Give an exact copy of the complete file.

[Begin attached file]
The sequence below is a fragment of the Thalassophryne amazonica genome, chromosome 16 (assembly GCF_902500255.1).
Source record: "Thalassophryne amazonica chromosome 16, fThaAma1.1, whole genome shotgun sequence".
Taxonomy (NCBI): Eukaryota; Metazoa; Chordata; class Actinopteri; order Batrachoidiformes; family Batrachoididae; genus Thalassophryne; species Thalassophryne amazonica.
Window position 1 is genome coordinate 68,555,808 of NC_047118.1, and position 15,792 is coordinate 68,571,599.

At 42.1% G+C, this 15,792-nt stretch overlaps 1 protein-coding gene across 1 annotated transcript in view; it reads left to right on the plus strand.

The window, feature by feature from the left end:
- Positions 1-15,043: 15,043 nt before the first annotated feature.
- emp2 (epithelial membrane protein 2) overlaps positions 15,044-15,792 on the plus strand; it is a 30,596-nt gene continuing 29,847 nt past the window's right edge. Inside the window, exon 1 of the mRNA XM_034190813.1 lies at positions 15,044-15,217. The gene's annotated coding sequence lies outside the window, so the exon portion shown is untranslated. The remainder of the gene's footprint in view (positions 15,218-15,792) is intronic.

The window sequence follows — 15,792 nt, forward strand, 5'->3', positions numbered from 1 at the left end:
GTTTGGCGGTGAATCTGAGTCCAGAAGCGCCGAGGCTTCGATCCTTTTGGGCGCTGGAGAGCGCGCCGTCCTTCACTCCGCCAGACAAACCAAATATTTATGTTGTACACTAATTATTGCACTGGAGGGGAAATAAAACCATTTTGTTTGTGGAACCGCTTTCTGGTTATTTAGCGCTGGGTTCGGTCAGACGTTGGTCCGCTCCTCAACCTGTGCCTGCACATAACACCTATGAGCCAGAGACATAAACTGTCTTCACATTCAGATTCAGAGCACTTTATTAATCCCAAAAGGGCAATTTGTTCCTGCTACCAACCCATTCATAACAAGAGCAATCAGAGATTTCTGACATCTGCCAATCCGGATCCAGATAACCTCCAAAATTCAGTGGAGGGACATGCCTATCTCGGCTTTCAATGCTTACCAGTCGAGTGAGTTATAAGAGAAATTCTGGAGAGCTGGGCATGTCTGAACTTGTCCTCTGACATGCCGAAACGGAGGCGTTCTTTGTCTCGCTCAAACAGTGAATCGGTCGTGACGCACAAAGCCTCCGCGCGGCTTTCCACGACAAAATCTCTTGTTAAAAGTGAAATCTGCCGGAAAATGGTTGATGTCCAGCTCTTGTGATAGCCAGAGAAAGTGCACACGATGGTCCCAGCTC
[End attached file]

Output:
The sequence below is a fragment of the Thalassophryne amazonica genome, chromosome 16 (assembly GCF_902500255.1).
Source record: "Thalassophryne amazonica chromosome 16, fThaAma1.1, whole genome shotgun sequence".
Taxonomy (NCBI): Eukaryota; Metazoa; Chordata; class Actinopteri; order Batrachoidiformes; family Batrachoididae; genus Thalassophryne; species Thalassophryne amazonica.
Window position 1 is genome coordinate 68,555,808 of NC_047118.1, and position 15,792 is coordinate 68,571,599.

At 42.1% G+C, this 15,792-nt stretch overlaps 1 protein-coding gene across 1 annotated transcript in view; it reads left to right on the plus strand.

The window, feature by feature from the left end:
- Positions 1-15,043: 15,043 nt before the first annotated feature.
- emp2 (epithelial membrane protein 2) overlaps positions 15,044-15,792 on the plus strand; it is a 30,596-nt gene continuing 29,847 nt past the window's right edge. Inside the window, exon 1 of the mRNA XM_034190813.1 lies at positions 15,044-15,217. The gene's annotated coding sequence lies outside the window, so the exon portion shown is untranslated. The remainder of the gene's footprint in view (positions 15,218-15,792) is intronic.

The window sequence follows — 15,792 nt, forward strand, 5'->3', positions numbered from 1 at the left end:
GTTTGGCGGTGAATCTGAGTCCAGAAGCGCCGAGGCTTCGATCCTTTTGGGCGCTGGAGAGCGCGCCGTCCTTCACTCCGCCAGACAAACCAAATATTTATGTTGTACACTAATTATTGCACTGGAGGGGAAATAAAACCATTTTGTTTGTGGAACCGCTTTCTGGTTATTTAGCGCTGGGTTCGGTCAGACGTTGGTCCGCTCCTCAACCTGTGCCTGCACATAACACCTATGAGCCAGAGACATAAACTGTCTTCACATTCAGATTCAGAGCACTTTATTAATCCCAAAAGGGCAATTTGTTCCTGCTACCAACCCATTCATAACAAGAGCAATCAGAGATTTCTGACATCTGCCAATCCGGATCCAGATAACCTCCAAAATTCAGTGGAGGGACATGCCTATCTCGGCTTTCAATGCTTACCAGTCGAGTGAGTTATAAGAGAAATTCTGGAGAGCTGGGCATGTCTGAACTTGTCCTCTGACATGCCGAAACGGAGGCGTTCTTTGTCTCGCTCAAACAGTGAATCGGTCGTGACGCACAAAGCCTCCGCGCGGCTTTCCACGACAAAATCTCTTGTTAAAAGTGAAATCTGCCGGAAAATGGTTGATGTCCAGCTCTTGTGATAGCCAGAGAAAGTGCACACGATGGTCCCAGCTC